CLIFTON COLLEGE. Clifton College was organized on May 6, 1896, as the Lutheran College of Clifton, Texas. The school's charter was approved by the state government on May 26, 1896. The first building was dedicated on October 14, 1897, on land donated by N. Jacob Nelson and T. T. Hogevold; it was built by volunteer donations and labor. The school, which was financially supported by the Norwegian Lutheran Churches of America located in Texas, opened under the name Clifton High School on October 28, 1897. From 1907 to 1914 the Missouri Synod of German Lutherans helped support the college. The institution offered college courses for the first time in 1922. It was accredited in 1924 as a two-year college. In 1938 the high school was discontinued. The school's name changed from Lutheran College of Clifton, Texas, to Clifton Junior College on October 25, 1945, and to Clifton College on February 22, 1952. In 1954 the college merged with Texas Lutheran College in Seguin.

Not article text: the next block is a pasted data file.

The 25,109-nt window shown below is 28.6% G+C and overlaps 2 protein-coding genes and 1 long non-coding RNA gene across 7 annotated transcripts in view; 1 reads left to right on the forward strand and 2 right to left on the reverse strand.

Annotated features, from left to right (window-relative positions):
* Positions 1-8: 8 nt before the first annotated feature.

After the move the Clifton College administration building was sold to Carl Olsen, Sr., for his Gearwrench Manufacturing Company. In 1981 the building was dedicated as the Carl E. Olsen Fine Arts Building of the Bosque County Conservatory of Fine Arts. In 1982 a historical marker was placed on the building in commemoration of Clifton College. The remaining facilities of Clifton College were acquired by the Clifton Lutheran Sunset Home. This included an artifact collection of Jacob Olsen, an early Norwegian settler, which had been contributed to Clifton College in 1923. The collection became the core of the Bosque Memorial Museum. A log cabin like the Olsens' home has been reconstructed on the museum grounds.
Bosque County History Book Committee, Bosque County, Land and People (Dallas: Curtis Media, 1985). Marker Files, Texas Historical Commission, Austin. William C. Pool, Bosque Territory (Kyle, Texas: Chaparral, 1964).
The following, adapted from the Chicago Manual of Style, 15th edition, is the preferred citation for this article.Karen Yancy, "CLIFTON COLLEGE," Handbook of Texas Online (http://www.tshaonline.org/handbook/online/articles/kbc49), accessed December 21, 2013. Published by the Texas State Historical Association.